Our experience and the published cases lead us to outline striking findings. First, octocrylene seems to be a strong allergen because allergic dermatitis can be induced by passive transfer. Second, it seems that allergic reactions to this UV filter are age dependant: all 11 children except 1 had allergic contact dermatitis, whereas adults mainly presented with PACD. Third, among the adults, we observed a very high incidence (more than 80%) of an associated history of PACD from ketoprofen, which was confirmed by positive photopatch test reactions to this nonsteroidal anti-inflammatory drug. Furthermore, the most recent reviews on PACD from ketoprofen11-13 showed that positive photopatch test reactions to octocrylene (as well as to benzophenone-3, fenticlor, or fenofibrates) were frequently observed in such patients. This also applies to 11 of the 14 patients in group C, in whom the positive photopatch test reactions to octocrylene were not relevant, since these patients had never used nor experienced any adverse effect from a sunscreen product. The explanation for this frequent association remains unclear.
Indeed, octocrylene has no chemical similarities with ketoprofen, nor with fenticlor, that also frequently produces a positive photopatch test reaction in patients with PACD from ketoprofen. Recently, Foti et al13 published the results of a study that aimed to identify the substances most often associated with PACD from ketoprofen and to evaluate, by means of computerized conformational analysis, if this association could be due to cross-allergy. All patients had positive patch test reactions to cinnamyl alcohol, which is a component of fragrance mix, and 67% reacted to fragrance mix, which is similar in our study, since 20 of 28 subjects (71%), reacted to it (Table 4). Positive reactions on photopatch tests were also found with fenticlor (27%), octocrylene (20%), and benzophenone-10 (20%). The computerized conformational analysis showed a strong similarity between the standard structure of cinnamyl alcohol and the UV-A–excited ketoprofen structure. On the contrary, benzophenone-10 and hydrolyzed octocrylene showed weaker similarity. According to the article by Foti et al,13 these findings suggest that there is a cross-allergy between cinnamyl alcohol and ketoprofen but not with benzophenone-10, octocrylene, or fenticlor. However, fenticlor is no longer used in cosmetics because it has been prohibited in Europe since the 1970s, together with other halogenated salicylanilides.9 More studies on the chemical structure and the chemical reactivity of these molecules, especially octocrylene, need to be performed to achieve an exact explanation of these clinical findings. Finally, in contrast to octocrylene and fenticlor, the UV filters benzophenones and fenofibrates have a chemical structure close to the one of ketoprofen; hence, cross-reaction mechanisms may be able to explain the frequently associated positive photopatch tests results to these UV filters.14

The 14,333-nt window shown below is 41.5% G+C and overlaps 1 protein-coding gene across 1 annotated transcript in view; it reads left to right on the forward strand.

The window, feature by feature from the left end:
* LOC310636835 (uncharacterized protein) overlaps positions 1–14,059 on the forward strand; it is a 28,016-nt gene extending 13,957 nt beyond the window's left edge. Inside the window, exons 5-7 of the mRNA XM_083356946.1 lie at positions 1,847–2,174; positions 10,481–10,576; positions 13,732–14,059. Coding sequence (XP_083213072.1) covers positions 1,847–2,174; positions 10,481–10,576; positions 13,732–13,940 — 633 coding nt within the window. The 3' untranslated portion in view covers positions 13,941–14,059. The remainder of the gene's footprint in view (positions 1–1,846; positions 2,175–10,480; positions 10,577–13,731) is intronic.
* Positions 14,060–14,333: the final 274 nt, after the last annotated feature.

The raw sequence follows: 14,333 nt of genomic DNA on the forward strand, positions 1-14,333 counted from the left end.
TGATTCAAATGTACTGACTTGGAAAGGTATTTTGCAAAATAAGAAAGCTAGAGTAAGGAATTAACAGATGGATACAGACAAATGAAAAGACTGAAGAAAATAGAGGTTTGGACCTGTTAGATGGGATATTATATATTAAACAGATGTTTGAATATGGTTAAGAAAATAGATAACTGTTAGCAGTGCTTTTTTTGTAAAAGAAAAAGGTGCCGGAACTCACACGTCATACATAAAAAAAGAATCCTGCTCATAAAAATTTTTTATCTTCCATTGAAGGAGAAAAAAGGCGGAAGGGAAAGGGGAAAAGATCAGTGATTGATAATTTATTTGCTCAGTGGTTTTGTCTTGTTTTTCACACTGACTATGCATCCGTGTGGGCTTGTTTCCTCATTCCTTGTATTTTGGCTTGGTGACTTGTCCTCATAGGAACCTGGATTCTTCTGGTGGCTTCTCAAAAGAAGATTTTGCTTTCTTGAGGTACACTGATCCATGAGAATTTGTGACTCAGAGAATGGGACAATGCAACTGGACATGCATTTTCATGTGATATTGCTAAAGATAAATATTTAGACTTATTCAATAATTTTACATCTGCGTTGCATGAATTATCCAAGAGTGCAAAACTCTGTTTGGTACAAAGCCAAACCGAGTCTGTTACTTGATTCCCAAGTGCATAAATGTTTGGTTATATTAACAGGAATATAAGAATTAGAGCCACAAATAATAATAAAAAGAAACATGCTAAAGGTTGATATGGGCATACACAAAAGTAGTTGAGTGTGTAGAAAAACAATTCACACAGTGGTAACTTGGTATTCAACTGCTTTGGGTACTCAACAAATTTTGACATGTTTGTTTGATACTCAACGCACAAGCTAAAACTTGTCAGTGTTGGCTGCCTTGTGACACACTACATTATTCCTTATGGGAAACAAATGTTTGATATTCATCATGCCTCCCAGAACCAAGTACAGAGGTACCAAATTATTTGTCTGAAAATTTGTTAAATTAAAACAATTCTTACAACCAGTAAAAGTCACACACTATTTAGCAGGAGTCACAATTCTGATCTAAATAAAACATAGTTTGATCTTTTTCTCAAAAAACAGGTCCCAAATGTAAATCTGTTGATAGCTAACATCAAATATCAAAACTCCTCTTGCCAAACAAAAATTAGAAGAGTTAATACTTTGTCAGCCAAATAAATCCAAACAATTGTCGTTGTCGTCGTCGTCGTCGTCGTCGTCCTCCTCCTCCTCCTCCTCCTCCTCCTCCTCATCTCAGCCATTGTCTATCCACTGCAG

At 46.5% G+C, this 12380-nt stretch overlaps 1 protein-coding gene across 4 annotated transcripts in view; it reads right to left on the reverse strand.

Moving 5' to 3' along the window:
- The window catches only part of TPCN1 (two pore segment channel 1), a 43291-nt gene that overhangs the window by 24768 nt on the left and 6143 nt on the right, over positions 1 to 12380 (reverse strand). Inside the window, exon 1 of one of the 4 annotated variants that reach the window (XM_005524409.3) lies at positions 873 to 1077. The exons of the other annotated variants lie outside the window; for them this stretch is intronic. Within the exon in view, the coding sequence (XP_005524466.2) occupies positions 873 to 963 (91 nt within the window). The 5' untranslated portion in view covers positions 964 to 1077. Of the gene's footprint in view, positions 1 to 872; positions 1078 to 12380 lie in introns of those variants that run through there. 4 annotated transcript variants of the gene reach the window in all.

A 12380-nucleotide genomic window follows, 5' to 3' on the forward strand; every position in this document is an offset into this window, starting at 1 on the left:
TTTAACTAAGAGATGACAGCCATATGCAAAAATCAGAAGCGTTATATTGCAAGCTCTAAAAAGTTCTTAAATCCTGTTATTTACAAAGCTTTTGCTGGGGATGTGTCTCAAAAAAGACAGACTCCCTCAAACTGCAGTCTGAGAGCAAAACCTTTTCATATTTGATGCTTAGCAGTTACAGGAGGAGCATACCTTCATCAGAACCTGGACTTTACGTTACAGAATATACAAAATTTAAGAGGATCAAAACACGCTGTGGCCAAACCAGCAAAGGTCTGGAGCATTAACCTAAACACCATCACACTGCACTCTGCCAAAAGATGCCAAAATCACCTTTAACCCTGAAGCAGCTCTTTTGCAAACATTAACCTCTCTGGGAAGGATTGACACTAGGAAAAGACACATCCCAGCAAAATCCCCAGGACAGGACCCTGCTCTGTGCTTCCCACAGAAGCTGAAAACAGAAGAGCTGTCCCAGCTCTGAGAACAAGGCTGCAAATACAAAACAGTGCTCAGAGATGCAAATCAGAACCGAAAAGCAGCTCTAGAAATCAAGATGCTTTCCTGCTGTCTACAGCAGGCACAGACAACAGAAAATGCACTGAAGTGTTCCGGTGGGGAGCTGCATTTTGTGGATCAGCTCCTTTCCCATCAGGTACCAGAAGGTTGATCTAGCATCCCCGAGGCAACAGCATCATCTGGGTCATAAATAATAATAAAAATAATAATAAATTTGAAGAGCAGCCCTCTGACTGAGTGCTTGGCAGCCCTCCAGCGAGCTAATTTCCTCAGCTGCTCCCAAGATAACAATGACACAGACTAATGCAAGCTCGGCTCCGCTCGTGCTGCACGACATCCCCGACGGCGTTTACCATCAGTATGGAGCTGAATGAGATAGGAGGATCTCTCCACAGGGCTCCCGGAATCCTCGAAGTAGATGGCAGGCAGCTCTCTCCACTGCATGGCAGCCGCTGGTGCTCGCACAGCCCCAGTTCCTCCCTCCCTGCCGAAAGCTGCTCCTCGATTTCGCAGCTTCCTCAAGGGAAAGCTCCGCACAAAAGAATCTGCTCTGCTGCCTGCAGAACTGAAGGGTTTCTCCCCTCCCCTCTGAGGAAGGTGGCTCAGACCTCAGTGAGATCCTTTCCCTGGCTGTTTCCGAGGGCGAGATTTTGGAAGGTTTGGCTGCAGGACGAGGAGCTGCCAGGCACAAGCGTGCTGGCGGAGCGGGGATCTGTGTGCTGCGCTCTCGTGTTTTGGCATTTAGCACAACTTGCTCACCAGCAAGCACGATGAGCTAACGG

In conclusion, our observations, which are in agreement with other recent studies,10-12 give rise to some recommendations. Octocrylene may induce severe allergic contact dermatitis in children, which should warn us to be more cautious in the use of octocrylene-containing sunscreens in young individuals. In adults, octocrylene more often causes PACD, which is frequently associated with a history of PACD from ketoprofen. Moreover, patients with PACD from ketoprofen very often present with positive photopatch test reactions to octocrylene. Hence, they need to be aware of this risk and avoid sunscreen products containing octocrylene, benzophenone-3, and fragrances.
Correspondence: Martine Avenel-Audran, MD, Service de Dermatologie, Centre Hospitalier Universitaire, 49933 Angers CEDEX 9, France (MaAvenel-Audran@chu-angers.fr).
Accepted for Publication: November 6, 2009.
Author Contributions: Dr Avenel-Audran had full access to all the data in the study and takes responsibility for the integrity of the data and the accuracy of the data analysis. Study concept and design: Avenel-Audran. Acquisition of data: Avenel-Audran, Dutartre, Goossens, Jeanmougin, Comte, Bernier, Benkalfate, Michel, Ferrier-Lebouëdec, Vigan, Bourrain, Outtas, and Peyron. Analysis and interpretation of data: Avenel-Audran, Goossens, and Martin. Drafting of the manuscript: Avenel-Audran. Critical revision of the manuscript for important intellectual content: Avenel-Audran, Goossens, Jeanmougin, Comte, Bernier, Benkalfate, Michel, Ferrier-Lebouëdec, Vigan, Bourrain, Outtas, Peyron, and Martin. Study supervision: Avenel-Audran, Goossens, and Martin.
Financial Disclosure: None reported.
Avenel-Audran M, Dutartre H, Goossens A, et al. Octocrylene, an Emerging Photoallergen. Arch Dermatol. 2010;146(7):753–757. doi:10.1001/archdermatol.2010.132